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How are my savings taxed?

Category: Savings
Author: Tim Leonard
Updated: 18/01/2019

At a glance:

  • Basic rate taxpayers can earn £1,000 in savings interest every year without paying tax, while higher rate taxpayers can earn £500.
  • Money in an ISA will not be taxed, but there may be tax implications once you transfer the money to a non-ISA account.
  • If you do need to pay tax on your savings, you will need to contact HMRC yourself.

Every basic rate taxpayer in the UK currently has a Personal Savings Allowance (PSA) of £1,000. This means that the first £1,000 of savings interest earned in a year is tax-free and you only have to pay tax on savings interest above this. Note that if you are a higher rate taxpayer (40%), your allowance is £500, while 45% taxpayers have no tax-exempt savings allowance at all.

Be careful, however, as it's not just your savings at the bank or building society you have an account with that count towards your £1,000 interest amount. If you own corporate bonds or Government gilts that also pay interest, this will be included. Additionally, if you invest in a unit trust or similar funds that pay what is called an 'Interest Dividend', or earn interest on a life insurance bond such as a with-profits bond, this too will count towards your total allowance.

Low income earners can also benefit from a 0% 'starting rate' of income tax for up to £5,000 of savings interest. This reduces for every £1 you earn over the Personal Income Tax Allowance of £11,850 (2018/19 tax year). So, if you earn £12,500, your 0% starting rate for savings would be a maximum of £4,350 (£5,000 allowance less £650 over your tax allowance).

If your overall taxable income (from employment plus your savings interest) is £17,850 or less, you may not need to pay tax on your savings income. This amount is made up of your annual Personal Income Tax Allowance, plus the 0% rate for £5,000 of savings income, plus the £1,000 new Personal Savings allowance. Your income would need to be exactly the same as the Personal Income Tax Allowance to get the full £17,850 benefit.

As this is very complicated, the following examples should help:

  • If you earn £10,000 from employment plus £5,000 in savings interest, no income tax will be payable at all. The employment income is less than the £11,850 personal income tax allowance, and the savings income is within the 0% starting rate for savings;
  • If your income from employment was £13,000, and your savings interest was £3,000, you would need to pay 20% tax on £1,150 of earned income (anything over the £11,850 personal income tax allowance), but your savings income would be tax-free under the starting rate for savings.
  • If you earn £16,000 from your job and £1,000 from savings, you would pay 20% tax on £4,150 of income. The savings income would be tax-free as £850 would be charged at the 0% starting rate for savings and £150 would be within the personal savings allowance.

If you do need to pay tax on your savings, the amount of tax you pay depends on your tax rate - and your tax rate is determined by the type of income and how much of it you receive every tax year (6 April to the following 5 April).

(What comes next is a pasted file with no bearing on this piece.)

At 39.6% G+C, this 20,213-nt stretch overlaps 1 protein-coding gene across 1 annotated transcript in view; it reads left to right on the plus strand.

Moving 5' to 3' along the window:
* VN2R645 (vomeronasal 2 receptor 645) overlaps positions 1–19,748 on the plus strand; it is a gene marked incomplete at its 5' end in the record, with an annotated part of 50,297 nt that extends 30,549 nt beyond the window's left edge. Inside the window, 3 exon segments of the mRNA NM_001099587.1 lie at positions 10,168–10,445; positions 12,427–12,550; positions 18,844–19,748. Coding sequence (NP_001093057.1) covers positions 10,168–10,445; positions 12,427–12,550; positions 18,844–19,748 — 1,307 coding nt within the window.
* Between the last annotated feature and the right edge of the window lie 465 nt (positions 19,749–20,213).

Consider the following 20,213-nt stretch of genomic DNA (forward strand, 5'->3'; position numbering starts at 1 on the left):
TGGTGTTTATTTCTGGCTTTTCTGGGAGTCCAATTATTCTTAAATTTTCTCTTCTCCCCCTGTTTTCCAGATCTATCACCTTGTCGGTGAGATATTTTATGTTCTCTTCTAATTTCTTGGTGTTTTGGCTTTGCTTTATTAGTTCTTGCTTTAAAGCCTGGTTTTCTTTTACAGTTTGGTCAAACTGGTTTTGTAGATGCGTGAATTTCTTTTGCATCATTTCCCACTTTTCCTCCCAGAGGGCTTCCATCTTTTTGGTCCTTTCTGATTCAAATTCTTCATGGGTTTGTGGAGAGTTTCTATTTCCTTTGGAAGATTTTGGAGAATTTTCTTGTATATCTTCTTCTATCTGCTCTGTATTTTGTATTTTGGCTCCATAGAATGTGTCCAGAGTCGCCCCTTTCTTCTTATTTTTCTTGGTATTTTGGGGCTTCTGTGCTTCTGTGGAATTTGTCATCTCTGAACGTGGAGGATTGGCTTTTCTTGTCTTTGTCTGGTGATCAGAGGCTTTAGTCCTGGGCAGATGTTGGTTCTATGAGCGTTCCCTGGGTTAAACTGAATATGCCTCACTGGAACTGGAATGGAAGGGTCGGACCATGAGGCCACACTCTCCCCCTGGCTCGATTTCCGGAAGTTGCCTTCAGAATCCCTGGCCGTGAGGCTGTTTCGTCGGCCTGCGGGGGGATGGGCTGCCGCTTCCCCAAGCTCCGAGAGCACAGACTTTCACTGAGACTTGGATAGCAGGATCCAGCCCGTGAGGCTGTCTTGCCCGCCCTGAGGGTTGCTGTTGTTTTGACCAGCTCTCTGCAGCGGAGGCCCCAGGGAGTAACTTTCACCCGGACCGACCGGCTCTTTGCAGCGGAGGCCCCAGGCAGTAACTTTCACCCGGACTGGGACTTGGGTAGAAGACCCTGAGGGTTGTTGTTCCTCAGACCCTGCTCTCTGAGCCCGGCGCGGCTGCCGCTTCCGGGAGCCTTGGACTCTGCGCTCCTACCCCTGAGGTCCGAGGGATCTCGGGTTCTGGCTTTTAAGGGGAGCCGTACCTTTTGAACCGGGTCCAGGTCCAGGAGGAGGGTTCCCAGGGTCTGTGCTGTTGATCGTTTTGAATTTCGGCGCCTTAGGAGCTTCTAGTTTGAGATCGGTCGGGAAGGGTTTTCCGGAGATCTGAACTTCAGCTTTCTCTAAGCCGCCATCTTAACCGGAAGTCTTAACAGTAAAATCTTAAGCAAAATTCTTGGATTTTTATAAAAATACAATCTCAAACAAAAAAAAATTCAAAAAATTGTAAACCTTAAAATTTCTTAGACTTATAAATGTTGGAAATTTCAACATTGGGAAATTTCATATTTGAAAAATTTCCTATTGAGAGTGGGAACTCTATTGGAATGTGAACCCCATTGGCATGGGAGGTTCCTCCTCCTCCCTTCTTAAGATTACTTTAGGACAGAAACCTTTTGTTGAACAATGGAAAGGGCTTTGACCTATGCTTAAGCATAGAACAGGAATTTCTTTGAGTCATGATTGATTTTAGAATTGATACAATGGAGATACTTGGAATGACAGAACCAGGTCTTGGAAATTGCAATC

Income Tax Rates
Basic Tax Rate 20%
Higher Tax Rate 40%
Additional Rate 45%

A crucial change since April 2016 is that your savings interest will be paid gross, i.e. without tax having been deducted. This means it is now down to the individual saver to settle any tax payments they need to pay.

So, if you earn over your Personal Savings Allowance in a tax year, you will need to inform HMRC in order to pay any tax due. They will normally do this by changing your tax code for the following year so that you can pay over the course of the year and not in a single lump sum.

Remember: you don't pay tax on interest you earn from a cash ISA regardless of the amount earned in interest. You can place up to £20,000 into a cash ISA in the 2018/19 tax year.

Tax on a stocks & shares ISA

Interest earned on a stocks & shares ISA is also exempt from personal income tax and capital gains tax. The full allowance of £20,000 can be invested into a stocks & shares ISA in the 2018/19 tax year.

Currently, you don't need to declare any income or capital gains from an ISA to HMRC on your tax return.

Income from stocks & shares ISA funds that is paid as a dividend is paid totally tax-free. The dividend tax credit of 10% that used to be payable even within an ISA was abolished from 5 April 2016.

If you invest in shares or equity funds outside an ISA, you can now also earn up to £2,000 in income without paying tax on it. Dividends above this amount will be taxed at 7.5% for basic rate taxpayers, 32.5% for higher rate taxpayers or 38.1% for additional rate taxpayers.

Tax on an investment bond

The tax rules for 'qualifying' UK investment bonds allow up to 5% of the original capital to be withdrawn each year with no immediate tax liability. After 20 years, this could theoretically be 100% of the capital.

If you have used your 5% allowance every year, this will no longer be available to you. If you have not used your full allowance, this can be carried forward until 100% of the capital has been withdrawn.

If you make any further withdrawals after this, you will be taxed at an additional 20% for a higher rate taxpayer (as the fund where your money is invested is already taxed at 20%).

What next?

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Disclaimer: This information is intended solely to provide guidance and is not financial advice. Moneyfacts will not be liable for any loss arising from your use or reliance on this information. If you are in any doubt, Moneyfacts recommends you obtain independent financial advice.